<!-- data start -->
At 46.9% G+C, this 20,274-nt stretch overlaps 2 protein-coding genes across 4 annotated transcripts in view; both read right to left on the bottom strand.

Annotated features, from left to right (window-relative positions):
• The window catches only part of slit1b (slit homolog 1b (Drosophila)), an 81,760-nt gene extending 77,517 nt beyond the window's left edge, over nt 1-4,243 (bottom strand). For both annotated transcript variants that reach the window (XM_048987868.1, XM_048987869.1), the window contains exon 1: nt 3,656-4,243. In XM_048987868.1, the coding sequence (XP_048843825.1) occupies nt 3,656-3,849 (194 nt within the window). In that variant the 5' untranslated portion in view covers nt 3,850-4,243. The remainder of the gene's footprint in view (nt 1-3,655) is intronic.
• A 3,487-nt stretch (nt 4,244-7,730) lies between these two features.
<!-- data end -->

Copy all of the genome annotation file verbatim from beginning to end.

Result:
At 46.9% G+C, this 20,274-nt stretch overlaps 2 protein-coding genes across 4 annotated transcripts in view; both read right to left on the bottom strand.

Annotated features, from left to right (window-relative positions):
• The window catches only part of slit1b (slit homolog 1b (Drosophila)), an 81,760-nt gene extending 77,517 nt beyond the window's left edge, over nt 1-4,243 (bottom strand). For both annotated transcript variants that reach the window (XM_048987868.1, XM_048987869.1), the window contains exon 1: nt 3,656-4,243. In XM_048987868.1, the coding sequence (XP_048843825.1) occupies nt 3,656-3,849 (194 nt within the window). In that variant the 5' untranslated portion in view covers nt 3,850-4,243. The remainder of the gene's footprint in view (nt 1-3,655) is intronic.
• A 3,487-nt stretch (nt 4,244-7,730) lies between these two features.